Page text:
We probably all knew it’d come down to this.

So in a judgement that probably shocked all of nobody, the Supreme Court of the United States handed down a 5-4 decision on the question of California’s Proposition 8, which had overturned the state legislature and state court’s finding that marriage was a constitutional right in California and could not be denied to any pair of persons who wanted to get married.  It’s been a long strange trail of reversals and reverse-reversals. 

Jan 2000: California’s registration of same-sex ‘domestic partnerships’ begins.
Mar 2000: Proposition 22, approved by 61% of CA voters, sets an ‘opposite genders only’ bar to marriage in California.
Feb 2004: San Francisco mayor Gavin Newsom decides that his city government is going to issue marriage licenses to same-sex couples.
Aug 2004: California’s Supreme Court determines Newsom screwed up, and nullifies all 3000-odd marriage licenses issued and (presumably) duly solemnized.
Dec 2004: Federal appeals court hears a case on the matter of Prop 22.
Oct 2007: Governor Schwarzenegger vetoes a same-sex marriage law from the California legislature, saying that the courts need to issue a ruling on Prop 22.
May 2008: CA supreme court determines Prop 22 unlawful, declaring marriage a right guaranteed under the state’s constitution.
Jun 2008: the California Marriage Protection Act (later known as Proposition 8) is first floated before the eyes of the state.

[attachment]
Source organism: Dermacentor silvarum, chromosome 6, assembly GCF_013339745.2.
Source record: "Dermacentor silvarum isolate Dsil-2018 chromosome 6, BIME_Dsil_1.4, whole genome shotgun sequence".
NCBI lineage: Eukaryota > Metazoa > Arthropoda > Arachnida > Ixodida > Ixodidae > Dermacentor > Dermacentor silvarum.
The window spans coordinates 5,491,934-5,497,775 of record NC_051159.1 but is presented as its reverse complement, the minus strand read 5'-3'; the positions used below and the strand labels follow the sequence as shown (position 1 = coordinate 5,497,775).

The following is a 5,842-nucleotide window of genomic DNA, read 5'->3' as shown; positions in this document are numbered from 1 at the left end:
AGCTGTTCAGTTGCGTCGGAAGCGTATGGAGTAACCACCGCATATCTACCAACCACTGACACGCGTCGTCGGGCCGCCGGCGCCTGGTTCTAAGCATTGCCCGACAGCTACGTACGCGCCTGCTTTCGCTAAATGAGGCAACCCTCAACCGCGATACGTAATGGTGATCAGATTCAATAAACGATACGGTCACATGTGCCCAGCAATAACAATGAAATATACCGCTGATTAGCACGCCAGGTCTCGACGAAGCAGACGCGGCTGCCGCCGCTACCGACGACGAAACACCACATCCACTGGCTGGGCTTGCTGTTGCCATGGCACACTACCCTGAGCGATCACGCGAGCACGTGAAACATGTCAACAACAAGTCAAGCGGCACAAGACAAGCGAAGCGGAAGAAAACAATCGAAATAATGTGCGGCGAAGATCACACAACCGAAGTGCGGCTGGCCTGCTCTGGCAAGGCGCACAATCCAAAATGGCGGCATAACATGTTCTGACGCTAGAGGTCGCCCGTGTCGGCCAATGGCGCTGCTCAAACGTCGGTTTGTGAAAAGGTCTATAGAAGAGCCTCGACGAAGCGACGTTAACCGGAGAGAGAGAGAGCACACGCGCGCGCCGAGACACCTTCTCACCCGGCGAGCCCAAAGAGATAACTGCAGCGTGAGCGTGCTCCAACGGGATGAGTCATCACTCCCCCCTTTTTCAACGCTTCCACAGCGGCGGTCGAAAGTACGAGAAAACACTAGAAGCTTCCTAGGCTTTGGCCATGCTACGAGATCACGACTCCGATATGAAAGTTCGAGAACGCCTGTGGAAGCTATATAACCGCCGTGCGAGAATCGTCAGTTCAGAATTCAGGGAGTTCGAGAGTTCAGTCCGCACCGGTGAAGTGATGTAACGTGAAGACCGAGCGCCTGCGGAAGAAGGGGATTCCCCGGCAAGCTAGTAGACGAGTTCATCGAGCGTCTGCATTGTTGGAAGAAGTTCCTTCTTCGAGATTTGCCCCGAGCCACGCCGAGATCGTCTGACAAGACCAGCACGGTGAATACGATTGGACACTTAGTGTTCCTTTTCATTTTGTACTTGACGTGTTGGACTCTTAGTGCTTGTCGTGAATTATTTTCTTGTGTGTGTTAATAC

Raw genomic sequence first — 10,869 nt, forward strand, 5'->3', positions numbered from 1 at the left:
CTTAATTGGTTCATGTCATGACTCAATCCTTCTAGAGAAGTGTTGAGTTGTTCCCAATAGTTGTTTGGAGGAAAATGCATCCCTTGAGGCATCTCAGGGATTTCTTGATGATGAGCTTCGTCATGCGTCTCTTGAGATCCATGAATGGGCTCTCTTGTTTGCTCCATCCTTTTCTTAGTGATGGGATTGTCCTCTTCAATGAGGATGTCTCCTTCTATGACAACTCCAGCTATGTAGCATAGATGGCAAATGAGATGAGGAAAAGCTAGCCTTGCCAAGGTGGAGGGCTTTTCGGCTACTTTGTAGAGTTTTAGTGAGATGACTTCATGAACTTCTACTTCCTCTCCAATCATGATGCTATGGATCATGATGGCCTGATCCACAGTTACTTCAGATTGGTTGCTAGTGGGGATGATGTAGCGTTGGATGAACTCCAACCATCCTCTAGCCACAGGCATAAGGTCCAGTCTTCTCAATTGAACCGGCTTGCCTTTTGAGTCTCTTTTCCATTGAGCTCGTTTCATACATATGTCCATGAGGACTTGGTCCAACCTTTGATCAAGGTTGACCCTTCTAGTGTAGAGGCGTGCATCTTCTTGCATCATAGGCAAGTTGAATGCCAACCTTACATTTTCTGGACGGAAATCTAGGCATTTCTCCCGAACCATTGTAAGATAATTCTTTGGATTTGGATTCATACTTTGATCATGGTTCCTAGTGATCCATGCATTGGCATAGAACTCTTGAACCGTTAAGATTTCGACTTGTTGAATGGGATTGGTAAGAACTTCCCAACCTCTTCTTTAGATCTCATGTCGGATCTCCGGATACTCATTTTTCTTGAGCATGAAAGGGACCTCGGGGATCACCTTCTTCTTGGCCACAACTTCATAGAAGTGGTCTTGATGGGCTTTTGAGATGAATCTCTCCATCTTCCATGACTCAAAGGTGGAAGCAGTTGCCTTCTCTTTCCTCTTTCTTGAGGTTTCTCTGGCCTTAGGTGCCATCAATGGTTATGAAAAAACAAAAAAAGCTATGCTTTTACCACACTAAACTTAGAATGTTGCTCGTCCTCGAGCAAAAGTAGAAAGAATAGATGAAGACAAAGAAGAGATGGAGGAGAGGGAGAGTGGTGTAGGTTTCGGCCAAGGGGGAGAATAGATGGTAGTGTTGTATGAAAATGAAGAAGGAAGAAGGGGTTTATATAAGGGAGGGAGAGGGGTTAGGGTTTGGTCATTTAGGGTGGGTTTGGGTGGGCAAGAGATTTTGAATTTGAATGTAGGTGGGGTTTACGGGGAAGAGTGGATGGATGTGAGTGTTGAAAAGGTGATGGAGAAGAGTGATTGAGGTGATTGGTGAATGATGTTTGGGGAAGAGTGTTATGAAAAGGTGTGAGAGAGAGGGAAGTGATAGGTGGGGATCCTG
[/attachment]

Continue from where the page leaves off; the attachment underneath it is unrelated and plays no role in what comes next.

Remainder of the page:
Nov 2008: Prop 8 passes with 52% of the popular vote.
Now here’s where it gets even more annoyingly complicated!
August 2010: 9th Circuit Court Judge Vaughn Walker issues a finding on the matter of Schwarzenegger vs. Perry that calls the matter one of prejudice rather than justice.  Appeal is promptly filed by the defendants intervenors (note: Schwarzenegger and the CA justice department refused to defend the law, so the people who came up with Prop 8 chose to represent it in court.  This seems a fine point, but it becomes more important later on!).
Feb 2012: 9th Appellate Court agrees with Walker’s findings. Their findings also raise a question regarding whether the defendants-intervenors have authority (or ‘standing’) to defend in this matter, as they are not named parties in the suit.
Jul 2012: Defendants-Intervenors in Schwarzenegger v. Perry file a request that the Supreme Court of the US hear the case.
Dec 2012: SCOTUS announces they’ll be issuing a finding on the case, rather than simply denying the case had any merit.
Mar 2013: Opening arguments in the SCOTUS case regarding the matter.
Jan 26, 2013: A finding is finally issued.  However!  The finding is not ‘everybody should have the right to marry their partner’, but rather, ‘these defendants-intervenors had no authority here. Case dismissed.’

So where are we now?  Prop 8 is no longer a dog that will hunt.  Pro-bigotry idiots are claiming they’ll ‘fight it in the lower courts’, ignoring the fact that the US legal system doesn’t work that way.  Presumably, same-sex marriage in California will again be the law of the land sometime within the next month.
Right now, I’m just gonna take the tape off my mouth, because… yes, there is no H8. Image
And that’s what’s new!